I’m always the one to organise things, and it’s hitting pretty hard right now.
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I’m a student at university, and since the start of this school year, I’ve become a lot more social. I’ve made a lot more friends, especially compared to last year, which was a bit abysmal on all fronts. My friends seem happy to see me (even the newest ones); when I ask them if they want to hang out, they don’t brush me off; and we have good times. I’m better at making friends individually, so I have a lot of one-on-one coffee dates and study sessions, but I know a few lovely groups as well. I know I’m really lucky to have all this, and mostly I’m so happy about it.
The only thing is, it feels like I’m always the one to organise things. People won’t reach out unless I do first. It’s hitting especially hard currently because it’s Halloween, and while I’m throwing a party and people seem happy to come, I haven’t been invited to any others.
On the one hand, I know that I’m in a bit of an odd situation: I didn’t make many friends in first year and I kind of put all my eggs in one group basket which fell apart in second year, leaving me with only one or two close friends. I’ve been rebuilding my social life, but I know a lot of my newer friends have groups they’ve known since year one and may always see me as almost secondary because of that.
On the other hand, I can’t help feeling it might be nice to be reached out to first, instead of always having to be the one to arrange things. Am I being dramatic and self-obsessed, or is this reasonable? If it is, what might I do to fix it?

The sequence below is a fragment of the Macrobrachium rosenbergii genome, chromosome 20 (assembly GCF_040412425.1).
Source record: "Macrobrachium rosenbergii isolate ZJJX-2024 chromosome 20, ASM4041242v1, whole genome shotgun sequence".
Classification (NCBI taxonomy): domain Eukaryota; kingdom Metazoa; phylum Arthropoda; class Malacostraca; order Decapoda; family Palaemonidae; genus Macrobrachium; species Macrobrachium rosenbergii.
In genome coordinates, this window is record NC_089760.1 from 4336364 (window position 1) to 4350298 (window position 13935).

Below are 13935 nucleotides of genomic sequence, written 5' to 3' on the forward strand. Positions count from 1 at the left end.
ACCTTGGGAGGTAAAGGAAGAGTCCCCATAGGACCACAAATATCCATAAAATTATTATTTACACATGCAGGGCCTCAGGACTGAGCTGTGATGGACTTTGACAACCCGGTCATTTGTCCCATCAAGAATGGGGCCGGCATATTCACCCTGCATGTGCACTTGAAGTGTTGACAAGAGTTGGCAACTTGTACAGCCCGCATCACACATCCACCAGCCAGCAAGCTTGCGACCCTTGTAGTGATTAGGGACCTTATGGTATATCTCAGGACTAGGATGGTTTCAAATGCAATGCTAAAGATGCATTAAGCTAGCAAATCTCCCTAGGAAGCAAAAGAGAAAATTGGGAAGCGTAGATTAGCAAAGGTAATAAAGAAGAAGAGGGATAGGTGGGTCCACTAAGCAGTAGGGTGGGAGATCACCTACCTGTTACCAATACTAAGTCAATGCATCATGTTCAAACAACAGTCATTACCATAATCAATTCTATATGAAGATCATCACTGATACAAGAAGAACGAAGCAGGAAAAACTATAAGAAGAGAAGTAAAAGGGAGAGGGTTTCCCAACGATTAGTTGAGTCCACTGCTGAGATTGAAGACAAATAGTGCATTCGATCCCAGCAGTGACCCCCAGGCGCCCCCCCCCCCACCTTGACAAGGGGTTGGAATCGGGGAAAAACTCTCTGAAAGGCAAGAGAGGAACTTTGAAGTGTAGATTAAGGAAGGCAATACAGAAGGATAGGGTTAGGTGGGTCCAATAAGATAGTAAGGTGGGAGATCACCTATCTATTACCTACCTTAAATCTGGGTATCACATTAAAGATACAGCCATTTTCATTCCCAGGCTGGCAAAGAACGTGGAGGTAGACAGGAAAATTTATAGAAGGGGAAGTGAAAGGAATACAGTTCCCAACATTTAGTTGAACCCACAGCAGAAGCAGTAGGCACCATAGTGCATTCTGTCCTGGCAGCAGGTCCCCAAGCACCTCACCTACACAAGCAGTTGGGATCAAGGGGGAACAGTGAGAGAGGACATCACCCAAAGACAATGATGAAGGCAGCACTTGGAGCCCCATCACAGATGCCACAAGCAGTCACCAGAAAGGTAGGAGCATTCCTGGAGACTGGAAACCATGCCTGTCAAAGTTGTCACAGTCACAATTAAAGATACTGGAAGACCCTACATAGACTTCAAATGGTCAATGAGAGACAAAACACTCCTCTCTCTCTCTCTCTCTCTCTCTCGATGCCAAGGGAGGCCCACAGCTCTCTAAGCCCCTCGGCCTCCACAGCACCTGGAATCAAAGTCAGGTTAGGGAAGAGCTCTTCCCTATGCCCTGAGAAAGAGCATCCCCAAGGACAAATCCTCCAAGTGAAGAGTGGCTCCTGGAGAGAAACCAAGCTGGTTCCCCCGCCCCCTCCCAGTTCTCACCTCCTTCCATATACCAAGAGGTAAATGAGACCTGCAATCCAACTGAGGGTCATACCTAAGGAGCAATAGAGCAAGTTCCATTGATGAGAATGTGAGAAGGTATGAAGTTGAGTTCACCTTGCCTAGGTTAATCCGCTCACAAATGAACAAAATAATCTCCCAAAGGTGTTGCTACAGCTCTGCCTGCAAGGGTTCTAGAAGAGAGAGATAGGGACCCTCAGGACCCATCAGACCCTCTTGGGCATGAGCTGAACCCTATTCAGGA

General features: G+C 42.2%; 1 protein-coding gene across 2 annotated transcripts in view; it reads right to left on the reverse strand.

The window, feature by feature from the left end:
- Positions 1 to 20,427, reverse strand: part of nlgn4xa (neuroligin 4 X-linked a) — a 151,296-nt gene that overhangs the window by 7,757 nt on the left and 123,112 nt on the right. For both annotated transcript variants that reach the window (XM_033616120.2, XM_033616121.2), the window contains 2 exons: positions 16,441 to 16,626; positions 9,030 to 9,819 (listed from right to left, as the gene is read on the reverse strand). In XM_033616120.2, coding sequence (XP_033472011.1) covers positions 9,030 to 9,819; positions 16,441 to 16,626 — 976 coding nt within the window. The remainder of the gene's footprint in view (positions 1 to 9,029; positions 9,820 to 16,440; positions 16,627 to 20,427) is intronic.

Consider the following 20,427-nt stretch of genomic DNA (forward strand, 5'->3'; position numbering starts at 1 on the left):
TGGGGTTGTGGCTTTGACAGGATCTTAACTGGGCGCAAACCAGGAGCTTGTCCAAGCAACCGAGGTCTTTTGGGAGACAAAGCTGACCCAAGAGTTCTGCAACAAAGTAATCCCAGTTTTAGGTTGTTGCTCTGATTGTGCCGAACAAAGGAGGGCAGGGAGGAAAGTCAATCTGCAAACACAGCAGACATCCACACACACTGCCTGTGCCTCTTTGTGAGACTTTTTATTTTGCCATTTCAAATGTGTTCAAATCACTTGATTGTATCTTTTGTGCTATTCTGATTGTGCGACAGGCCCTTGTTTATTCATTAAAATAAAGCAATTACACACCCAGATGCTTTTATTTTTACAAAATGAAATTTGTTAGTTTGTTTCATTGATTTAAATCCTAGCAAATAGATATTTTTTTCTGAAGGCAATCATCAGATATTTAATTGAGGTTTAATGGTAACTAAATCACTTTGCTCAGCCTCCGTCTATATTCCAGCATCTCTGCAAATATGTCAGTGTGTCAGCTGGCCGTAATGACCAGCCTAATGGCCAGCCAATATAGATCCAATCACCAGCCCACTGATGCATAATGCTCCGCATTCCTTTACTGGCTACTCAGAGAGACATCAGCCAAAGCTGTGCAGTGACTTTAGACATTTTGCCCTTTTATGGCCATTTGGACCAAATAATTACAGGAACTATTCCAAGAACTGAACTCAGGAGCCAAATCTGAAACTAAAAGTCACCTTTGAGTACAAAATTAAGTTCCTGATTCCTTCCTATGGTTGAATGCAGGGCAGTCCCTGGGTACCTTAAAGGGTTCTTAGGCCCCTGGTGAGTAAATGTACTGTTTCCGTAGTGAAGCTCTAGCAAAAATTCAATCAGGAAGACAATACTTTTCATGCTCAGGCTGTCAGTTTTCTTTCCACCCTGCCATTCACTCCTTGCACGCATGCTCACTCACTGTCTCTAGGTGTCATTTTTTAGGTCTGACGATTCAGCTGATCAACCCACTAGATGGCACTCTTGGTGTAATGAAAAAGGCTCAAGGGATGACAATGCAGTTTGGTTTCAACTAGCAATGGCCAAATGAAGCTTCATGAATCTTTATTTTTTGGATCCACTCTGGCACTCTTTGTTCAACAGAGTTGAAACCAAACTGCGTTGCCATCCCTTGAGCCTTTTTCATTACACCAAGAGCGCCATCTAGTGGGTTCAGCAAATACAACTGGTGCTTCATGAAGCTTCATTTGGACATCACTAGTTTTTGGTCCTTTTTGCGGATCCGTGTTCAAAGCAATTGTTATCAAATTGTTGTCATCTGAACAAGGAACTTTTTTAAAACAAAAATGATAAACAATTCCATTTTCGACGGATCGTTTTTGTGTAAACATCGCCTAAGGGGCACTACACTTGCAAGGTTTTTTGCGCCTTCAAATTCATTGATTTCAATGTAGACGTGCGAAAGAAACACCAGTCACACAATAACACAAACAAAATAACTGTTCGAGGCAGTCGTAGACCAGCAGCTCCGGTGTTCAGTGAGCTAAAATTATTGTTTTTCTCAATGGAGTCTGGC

Dear Halfway Lonely,
I feel I’m the perfect person to answer this question, because I am a craven, lazy, good-for-nothing, fair-weather friend. I’m a scavenger in the interpersonal wastelands, living off the scraps of other people’s administrative heavy social lifting. Is this a good or admirable personality trait to have? No. Am I likely to ever do anything constructive about it? Also no.
Recently I’ve moved cities, which has more or less let me off the hook, and have pivoted to writing long and gossipy emails, like a 19th century missionary. But I can still offer you a little perspective from the other side.
There are some people out there who took the sitcom Friends to heart, and want nothing more than a regular, self-sustaining ecosystem of like-minded individuals, who never seem to go to work and will drop everything to search for a loose monkey at a moment’s notice. Perhaps there are people out there whose lives are like the plot of some unaired sitcom. But one of the hardest things about making friends in your 20s is negotiating these wildly different and often unspoken expectations of how often you and your friends should hang out.
Even knowing people have different expectations is something that doesn’t always occur to us. The idea of seeing the people I love more than once a week stresses me out. That doesn’t mean I don’t love these friends. Sometimes I think I just have a different sense of time; whatever the opposite of dog years are. Tortoise years. Crocodile years. I look up from the swamp and blink, and suddenly three months have passed, and someone’s had a baby or moved to Guatemala.
Personally, I’m comfortable with this level of contact. That’s not to say I don’t like being invited to last-minute Halloween parties. But would you ever catch me organising such a thing? Never, and under no circumstances.
That doesn’t mean you’re selfish or entitled for wanting more. But it’s easy to interpret lack of effort as lack of care, and I hope you don’t feel that’s the case, especially since all your invitations seem to be enthusiastically accepted.